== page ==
Lost Continent: ArcheAge Revelation’s fresh start servers aren’t doing newbies any favors

It’s been over a month now since ArcheAge’s massive update 3.0 went live, adding oodles of new content to Trion’s expansive fantasy sandbox. The update, dubbed Revelation, is indeed monumental: It introduces two new races, the Dwarves and the Warborn—who join the Nuia and Harnya, respectively—and new starting zones for each; two massive new housing zones (one for each continent); new housing and social features such as housing-zone community centers and an overhauled family system; and an absolutely ludicrous number of adjustments and changes to almost all of the game’s existing systems.

On top of all the new content, Revelation also brought another new feature to ArcheAge’s proverbial table: brand-new “fresh start” servers, which are limited to players whose accounts were created on or after December 8th, 2016, and feature a modified version of the in-game cash shop that aims to limit the much-decried pay-to-win aspects of the game.

As someone who has always wanted to like ArcheAge but just couldn’t get past the pay-to-win stigma and the domination of the legacy servers by established players and guilds, I was intrigued by the prospect of starting the game with a blank slate, so I joined the flock of fellow fresh-starters to see if the experience might erase my former misgivings.

Let’s get one thing out of the way up-front: Yes, the launch of 3.0 was a trainwreck. And yes, I had initially typed out a long, bewildered, multi-paragraph diatribe musing about how Trion, an experienced MMO developer and publisher, could possibly botch things so badly. But that’s old hat by now, and anyone who’s interested in reading about all the ways Revelation’s launch went sideways (a long list, to be sure) has already done so. Needless to say, however, the first week or so of the update’s release was not particularly optimism-inspiring.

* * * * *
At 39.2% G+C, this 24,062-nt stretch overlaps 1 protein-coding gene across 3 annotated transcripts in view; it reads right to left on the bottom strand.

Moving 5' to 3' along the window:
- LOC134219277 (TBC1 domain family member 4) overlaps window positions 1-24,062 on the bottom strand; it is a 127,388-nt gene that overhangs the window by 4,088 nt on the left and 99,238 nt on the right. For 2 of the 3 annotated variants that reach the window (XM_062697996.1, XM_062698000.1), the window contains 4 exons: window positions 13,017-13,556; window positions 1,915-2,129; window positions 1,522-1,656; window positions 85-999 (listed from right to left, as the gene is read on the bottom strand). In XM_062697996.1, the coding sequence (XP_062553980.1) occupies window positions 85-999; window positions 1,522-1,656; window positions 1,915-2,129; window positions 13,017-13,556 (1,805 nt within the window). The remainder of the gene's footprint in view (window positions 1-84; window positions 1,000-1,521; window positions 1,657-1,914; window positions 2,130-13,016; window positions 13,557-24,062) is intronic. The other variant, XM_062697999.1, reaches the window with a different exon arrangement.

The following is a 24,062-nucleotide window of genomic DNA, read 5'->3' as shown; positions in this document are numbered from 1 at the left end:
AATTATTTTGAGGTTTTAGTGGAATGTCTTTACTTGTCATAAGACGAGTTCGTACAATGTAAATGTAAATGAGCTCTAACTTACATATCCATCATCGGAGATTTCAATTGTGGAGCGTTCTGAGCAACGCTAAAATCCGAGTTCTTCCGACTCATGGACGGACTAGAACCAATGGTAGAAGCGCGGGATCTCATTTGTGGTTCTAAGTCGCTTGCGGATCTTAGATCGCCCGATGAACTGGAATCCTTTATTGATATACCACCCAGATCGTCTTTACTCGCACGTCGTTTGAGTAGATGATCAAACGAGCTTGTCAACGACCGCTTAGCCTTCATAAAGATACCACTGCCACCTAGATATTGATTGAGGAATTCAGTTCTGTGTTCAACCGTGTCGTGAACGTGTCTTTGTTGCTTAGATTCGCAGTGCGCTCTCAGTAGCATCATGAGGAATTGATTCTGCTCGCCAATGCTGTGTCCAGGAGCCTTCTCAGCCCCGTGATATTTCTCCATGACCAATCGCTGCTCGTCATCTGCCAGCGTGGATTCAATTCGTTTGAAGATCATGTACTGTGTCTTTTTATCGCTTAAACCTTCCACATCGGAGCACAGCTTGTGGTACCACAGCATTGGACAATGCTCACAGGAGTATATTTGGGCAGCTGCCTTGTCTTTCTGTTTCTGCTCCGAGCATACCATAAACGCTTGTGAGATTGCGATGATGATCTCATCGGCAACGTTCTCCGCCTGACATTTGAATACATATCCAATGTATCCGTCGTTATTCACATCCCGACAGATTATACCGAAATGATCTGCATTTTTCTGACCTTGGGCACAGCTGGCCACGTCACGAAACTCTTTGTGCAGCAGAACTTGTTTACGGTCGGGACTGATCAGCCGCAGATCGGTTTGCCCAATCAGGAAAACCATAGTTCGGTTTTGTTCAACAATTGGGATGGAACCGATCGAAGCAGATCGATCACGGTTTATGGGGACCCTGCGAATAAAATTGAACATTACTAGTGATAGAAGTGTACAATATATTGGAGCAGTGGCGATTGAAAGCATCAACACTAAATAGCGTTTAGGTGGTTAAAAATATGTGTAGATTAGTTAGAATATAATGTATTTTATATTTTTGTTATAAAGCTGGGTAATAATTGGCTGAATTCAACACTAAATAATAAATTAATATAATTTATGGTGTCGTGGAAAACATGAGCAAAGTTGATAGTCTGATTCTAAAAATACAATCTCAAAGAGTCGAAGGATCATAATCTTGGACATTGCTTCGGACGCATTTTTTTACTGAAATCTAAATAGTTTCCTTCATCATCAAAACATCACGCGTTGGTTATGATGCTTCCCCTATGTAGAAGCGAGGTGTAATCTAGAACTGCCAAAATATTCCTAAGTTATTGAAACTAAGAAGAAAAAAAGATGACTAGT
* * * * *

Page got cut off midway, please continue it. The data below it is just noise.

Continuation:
Once I did manage to get into the game, I first decided to check out the newly introduced Dwarf and Warborn races, each of which has its own unique starting zone(s) designed to take new characters up to level 30, at which point they will join the other races of their respective factions in the contested neutral zones.

New Dwarf characters wake up in the lovely alpine vale of Aubre Cradle with no memory of how they got there, natch. The storyline quests throughout Aubre Cradle and the follow-up zone Airain Rock—home to the Dwarven capital of Andelph—focus on solving the mystery of your lost memories and the circumstances of your sudden appearance. Time travel may be involved.

Warborn characters, meanwhile, begin their journeys in a flashback to an event known as the Ezna Massacre, where hordes of Warborn under the thrall of the Demon Queen Orchidna descended upon the Nuian town of Ezna and slaughtered its inhabitants. After completing this sequence, which is revealed to have been a nightmare, characters are released into the present-day Sunbite Wilds, where the Warborn have been pressed into a rather uncomfortable sort of colonial servitude by the Harani, who have implanted the Warborn with technomagical “mood stabilizers” to prevent them from succumbing to the violent impulses of their corrupted blood. Throughout their journeys through Sunbite Wilds, Warborn characters attempt to throw off the yoke of their Harani subjugators and come to terms with the sins of their pasts.